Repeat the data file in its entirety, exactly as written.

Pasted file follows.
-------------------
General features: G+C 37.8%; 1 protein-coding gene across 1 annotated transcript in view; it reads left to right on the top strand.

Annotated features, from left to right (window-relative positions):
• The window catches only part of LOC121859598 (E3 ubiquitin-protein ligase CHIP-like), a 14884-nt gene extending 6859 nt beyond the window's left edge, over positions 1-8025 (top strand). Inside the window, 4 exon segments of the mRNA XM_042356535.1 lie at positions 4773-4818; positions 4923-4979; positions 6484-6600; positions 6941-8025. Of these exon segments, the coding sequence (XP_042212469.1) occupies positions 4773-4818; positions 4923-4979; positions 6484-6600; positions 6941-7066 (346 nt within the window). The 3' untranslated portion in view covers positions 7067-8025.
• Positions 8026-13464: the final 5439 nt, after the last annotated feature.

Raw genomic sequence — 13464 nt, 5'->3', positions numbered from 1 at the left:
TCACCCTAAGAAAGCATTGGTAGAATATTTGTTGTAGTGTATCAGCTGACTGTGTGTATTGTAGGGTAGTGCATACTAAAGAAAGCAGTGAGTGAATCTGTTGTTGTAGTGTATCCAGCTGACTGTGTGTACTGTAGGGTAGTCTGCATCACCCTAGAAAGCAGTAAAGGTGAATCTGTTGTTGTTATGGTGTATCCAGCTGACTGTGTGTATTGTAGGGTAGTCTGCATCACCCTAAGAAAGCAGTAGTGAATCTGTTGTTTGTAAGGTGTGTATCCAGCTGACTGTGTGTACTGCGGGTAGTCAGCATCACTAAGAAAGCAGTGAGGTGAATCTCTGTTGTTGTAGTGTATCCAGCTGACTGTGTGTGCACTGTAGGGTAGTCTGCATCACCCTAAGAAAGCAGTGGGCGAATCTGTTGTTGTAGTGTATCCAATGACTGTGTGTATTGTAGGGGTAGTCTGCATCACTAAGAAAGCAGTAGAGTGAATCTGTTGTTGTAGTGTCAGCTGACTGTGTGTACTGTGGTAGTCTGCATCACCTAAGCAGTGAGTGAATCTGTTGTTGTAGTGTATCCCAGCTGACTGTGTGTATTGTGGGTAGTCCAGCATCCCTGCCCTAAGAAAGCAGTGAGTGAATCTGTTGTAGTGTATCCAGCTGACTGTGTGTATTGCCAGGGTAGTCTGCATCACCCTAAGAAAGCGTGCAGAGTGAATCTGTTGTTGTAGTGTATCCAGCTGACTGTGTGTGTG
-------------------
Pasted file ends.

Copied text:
General features: G+C 37.8%; 1 protein-coding gene across 1 annotated transcript in view; it reads left to right on the top strand.

Annotated features, from left to right (window-relative positions):
• The window catches only part of LOC121859598 (E3 ubiquitin-protein ligase CHIP-like), a 14884-nt gene extending 6859 nt beyond the window's left edge, over positions 1-8025 (top strand). Inside the window, 4 exon segments of the mRNA XM_042356535.1 lie at positions 4773-4818; positions 4923-4979; positions 6484-6600; positions 6941-8025. Of these exon segments, the coding sequence (XP_042212469.1) occupies positions 4773-4818; positions 4923-4979; positions 6484-6600; positions 6941-7066 (346 nt within the window). The 3' untranslated portion in view covers positions 7067-8025.
• Positions 8026-13464: the final 5439 nt, after the last annotated feature.

Raw genomic sequence — 13464 nt, 5'->3', positions numbered from 1 at the left:
TCACCCTAAGAAAGCATTGGTAGAATATTTGTTGTAGTGTATCAGCTGACTGTGTGTATTGTAGGGTAGTGCATACTAAAGAAAGCAGTGAGTGAATCTGTTGTTGTAGTGTATCCAGCTGACTGTGTGTACTGTAGGGTAGTCTGCATCACCCTAGAAAGCAGTAAAGGTGAATCTGTTGTTGTTATGGTGTATCCAGCTGACTGTGTGTATTGTAGGGTAGTCTGCATCACCCTAAGAAAGCAGTAGTGAATCTGTTGTTTGTAAGGTGTGTATCCAGCTGACTGTGTGTACTGCGGGTAGTCAGCATCACTAAGAAAGCAGTGAGGTGAATCTCTGTTGTTGTAGTGTATCCAGCTGACTGTGTGTGCACTGTAGGGTAGTCTGCATCACCCTAAGAAAGCAGTGGGCGAATCTGTTGTTGTAGTGTATCCAATGACTGTGTGTATTGTAGGGGTAGTCTGCATCACTAAGAAAGCAGTAGAGTGAATCTGTTGTTGTAGTGTCAGCTGACTGTGTGTACTGTGGTAGTCTGCATCACCTAAGCAGTGAGTGAATCTGTTGTTGTAGTGTATCCCAGCTGACTGTGTGTATTGTGGGTAGTCCAGCATCCCTGCCCTAAGAAAGCAGTGAGTGAATCTGTTGTAGTGTATCCAGCTGACTGTGTGTATTGCCAGGGTAGTCTGCATCACCCTAAGAAAGCGTGCAGAGTGAATCTGTTGTTGTAGTGTATCCAGCTGACTGTGTGTGTG